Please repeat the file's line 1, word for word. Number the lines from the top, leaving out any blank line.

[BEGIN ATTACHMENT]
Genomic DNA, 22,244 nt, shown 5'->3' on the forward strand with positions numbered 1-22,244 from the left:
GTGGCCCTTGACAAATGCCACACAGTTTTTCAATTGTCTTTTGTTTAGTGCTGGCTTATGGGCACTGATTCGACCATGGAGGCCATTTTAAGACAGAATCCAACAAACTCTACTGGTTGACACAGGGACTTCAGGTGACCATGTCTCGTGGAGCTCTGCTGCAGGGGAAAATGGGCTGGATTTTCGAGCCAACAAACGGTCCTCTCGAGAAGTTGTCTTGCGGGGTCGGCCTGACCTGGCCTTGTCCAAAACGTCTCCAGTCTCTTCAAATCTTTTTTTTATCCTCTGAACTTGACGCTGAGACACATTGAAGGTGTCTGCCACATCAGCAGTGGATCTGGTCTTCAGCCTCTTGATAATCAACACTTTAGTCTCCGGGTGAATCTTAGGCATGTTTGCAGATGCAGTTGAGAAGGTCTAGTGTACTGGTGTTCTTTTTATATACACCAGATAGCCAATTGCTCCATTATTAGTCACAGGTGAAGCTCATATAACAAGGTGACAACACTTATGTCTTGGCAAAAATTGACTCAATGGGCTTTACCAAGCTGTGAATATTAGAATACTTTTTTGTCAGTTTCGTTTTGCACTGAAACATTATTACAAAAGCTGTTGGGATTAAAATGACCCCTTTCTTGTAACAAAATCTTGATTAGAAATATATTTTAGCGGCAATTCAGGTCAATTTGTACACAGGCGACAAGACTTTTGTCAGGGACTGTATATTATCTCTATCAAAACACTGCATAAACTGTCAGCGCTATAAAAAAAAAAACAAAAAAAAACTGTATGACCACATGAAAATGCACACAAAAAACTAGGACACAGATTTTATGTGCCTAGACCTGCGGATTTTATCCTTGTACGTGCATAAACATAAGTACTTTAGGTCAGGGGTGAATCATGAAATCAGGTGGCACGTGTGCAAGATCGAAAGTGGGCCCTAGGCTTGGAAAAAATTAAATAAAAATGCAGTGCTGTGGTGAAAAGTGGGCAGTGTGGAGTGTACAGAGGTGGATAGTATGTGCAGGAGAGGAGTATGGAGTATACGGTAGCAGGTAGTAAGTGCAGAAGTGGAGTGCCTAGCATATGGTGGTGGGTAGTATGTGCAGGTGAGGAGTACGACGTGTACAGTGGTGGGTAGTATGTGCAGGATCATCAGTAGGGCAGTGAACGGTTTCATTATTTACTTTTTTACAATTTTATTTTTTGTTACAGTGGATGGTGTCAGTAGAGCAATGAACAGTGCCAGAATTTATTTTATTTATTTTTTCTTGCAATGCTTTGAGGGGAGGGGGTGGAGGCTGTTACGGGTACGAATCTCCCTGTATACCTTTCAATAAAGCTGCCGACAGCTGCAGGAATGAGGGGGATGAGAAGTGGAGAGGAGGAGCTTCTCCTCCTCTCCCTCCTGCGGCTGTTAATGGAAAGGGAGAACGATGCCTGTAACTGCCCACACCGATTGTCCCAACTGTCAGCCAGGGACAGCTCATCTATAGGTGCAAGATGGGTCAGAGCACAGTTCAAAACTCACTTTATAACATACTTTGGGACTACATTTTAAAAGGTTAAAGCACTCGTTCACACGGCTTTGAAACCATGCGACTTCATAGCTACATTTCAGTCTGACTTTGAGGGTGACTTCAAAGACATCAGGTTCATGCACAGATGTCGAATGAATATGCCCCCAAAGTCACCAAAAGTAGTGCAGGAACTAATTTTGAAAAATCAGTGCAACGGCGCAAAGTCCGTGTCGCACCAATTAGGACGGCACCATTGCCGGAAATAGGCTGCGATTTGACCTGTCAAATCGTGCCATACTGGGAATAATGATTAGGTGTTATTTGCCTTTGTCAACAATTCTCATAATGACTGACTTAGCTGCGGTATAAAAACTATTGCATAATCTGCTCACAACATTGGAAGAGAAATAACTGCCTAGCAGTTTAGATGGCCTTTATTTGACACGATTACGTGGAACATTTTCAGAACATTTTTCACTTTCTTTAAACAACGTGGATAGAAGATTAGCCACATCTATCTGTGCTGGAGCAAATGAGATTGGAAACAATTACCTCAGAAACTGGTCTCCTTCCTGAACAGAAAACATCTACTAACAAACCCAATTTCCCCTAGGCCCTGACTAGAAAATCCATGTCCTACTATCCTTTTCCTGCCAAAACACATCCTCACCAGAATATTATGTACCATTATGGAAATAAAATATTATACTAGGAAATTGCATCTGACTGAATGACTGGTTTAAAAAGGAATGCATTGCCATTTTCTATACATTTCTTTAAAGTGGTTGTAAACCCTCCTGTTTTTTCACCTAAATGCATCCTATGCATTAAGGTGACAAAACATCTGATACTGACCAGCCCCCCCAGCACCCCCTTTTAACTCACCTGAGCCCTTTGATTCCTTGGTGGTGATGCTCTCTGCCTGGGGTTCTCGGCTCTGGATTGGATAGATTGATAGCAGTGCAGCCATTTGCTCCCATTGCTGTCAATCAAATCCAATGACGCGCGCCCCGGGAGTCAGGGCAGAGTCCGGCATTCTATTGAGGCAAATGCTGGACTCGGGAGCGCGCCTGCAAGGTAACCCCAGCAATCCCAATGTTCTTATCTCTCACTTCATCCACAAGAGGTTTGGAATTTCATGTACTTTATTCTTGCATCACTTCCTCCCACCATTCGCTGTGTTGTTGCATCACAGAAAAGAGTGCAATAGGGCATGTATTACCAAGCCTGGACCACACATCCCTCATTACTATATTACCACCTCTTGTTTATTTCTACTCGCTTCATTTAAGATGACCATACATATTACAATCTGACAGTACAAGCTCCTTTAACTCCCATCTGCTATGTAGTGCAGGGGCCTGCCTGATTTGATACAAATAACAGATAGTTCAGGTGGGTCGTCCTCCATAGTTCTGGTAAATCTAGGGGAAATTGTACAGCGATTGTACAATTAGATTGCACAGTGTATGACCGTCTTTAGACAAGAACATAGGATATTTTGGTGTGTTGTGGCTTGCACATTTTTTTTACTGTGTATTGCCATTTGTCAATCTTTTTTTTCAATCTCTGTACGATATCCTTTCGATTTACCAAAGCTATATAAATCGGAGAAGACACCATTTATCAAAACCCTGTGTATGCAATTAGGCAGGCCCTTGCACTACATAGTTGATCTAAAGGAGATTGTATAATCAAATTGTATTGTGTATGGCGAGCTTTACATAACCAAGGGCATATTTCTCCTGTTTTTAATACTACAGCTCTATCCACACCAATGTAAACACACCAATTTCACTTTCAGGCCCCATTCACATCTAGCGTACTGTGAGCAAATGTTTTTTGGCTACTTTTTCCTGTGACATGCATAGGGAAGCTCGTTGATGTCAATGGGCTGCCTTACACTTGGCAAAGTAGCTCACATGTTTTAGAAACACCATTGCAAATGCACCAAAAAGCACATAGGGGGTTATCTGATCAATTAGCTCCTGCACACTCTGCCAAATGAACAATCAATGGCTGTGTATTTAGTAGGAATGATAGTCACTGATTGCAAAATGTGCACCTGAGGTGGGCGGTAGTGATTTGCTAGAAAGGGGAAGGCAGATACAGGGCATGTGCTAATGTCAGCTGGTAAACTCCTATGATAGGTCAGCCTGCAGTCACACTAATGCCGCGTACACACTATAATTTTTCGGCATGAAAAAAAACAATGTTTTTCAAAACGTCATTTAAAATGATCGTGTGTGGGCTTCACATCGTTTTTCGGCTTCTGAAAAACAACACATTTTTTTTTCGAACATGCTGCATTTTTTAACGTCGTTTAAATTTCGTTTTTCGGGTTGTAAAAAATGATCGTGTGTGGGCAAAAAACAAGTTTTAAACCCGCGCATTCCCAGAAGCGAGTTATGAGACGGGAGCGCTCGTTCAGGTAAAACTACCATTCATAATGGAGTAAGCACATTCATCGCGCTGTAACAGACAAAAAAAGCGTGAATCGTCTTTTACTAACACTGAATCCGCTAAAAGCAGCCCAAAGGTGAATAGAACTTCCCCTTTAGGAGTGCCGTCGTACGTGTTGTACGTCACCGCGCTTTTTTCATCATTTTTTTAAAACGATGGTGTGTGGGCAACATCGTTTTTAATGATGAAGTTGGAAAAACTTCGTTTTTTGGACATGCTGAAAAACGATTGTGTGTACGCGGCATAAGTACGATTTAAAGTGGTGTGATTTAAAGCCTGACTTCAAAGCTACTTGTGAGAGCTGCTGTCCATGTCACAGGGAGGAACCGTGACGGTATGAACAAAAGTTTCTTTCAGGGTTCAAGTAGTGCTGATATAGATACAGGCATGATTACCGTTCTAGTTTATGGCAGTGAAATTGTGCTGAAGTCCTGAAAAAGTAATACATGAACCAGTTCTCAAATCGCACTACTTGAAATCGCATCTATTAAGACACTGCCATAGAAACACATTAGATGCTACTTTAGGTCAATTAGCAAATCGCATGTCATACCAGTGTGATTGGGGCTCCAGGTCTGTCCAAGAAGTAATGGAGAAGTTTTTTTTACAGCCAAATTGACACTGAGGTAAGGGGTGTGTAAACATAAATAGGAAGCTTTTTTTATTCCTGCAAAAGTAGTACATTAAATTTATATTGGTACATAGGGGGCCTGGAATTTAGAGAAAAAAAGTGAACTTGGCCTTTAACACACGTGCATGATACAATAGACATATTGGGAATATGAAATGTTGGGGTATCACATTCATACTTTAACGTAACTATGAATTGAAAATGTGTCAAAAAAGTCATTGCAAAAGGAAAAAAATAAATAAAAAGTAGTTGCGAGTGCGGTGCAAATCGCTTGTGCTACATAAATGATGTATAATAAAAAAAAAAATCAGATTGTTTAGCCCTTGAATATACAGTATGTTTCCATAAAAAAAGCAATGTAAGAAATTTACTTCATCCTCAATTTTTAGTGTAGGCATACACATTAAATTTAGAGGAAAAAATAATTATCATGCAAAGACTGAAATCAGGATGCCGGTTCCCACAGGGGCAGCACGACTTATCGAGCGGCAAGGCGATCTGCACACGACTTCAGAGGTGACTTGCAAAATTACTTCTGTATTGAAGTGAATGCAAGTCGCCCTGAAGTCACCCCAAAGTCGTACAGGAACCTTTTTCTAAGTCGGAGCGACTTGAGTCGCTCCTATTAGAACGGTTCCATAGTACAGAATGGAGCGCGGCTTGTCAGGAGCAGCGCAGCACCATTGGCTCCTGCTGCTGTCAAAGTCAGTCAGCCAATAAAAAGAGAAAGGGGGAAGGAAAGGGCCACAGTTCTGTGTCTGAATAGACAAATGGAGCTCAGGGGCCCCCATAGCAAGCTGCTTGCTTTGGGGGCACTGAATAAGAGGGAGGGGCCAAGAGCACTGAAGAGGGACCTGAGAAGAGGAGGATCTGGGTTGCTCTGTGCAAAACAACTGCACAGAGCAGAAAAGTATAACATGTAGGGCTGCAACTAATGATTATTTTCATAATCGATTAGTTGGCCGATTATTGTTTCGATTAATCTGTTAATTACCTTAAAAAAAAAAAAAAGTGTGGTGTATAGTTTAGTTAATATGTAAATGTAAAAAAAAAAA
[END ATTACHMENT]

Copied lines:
Genomic DNA, 22,244 nt, shown 5'->3' on the forward strand with positions numbered 1-22,244 from the left: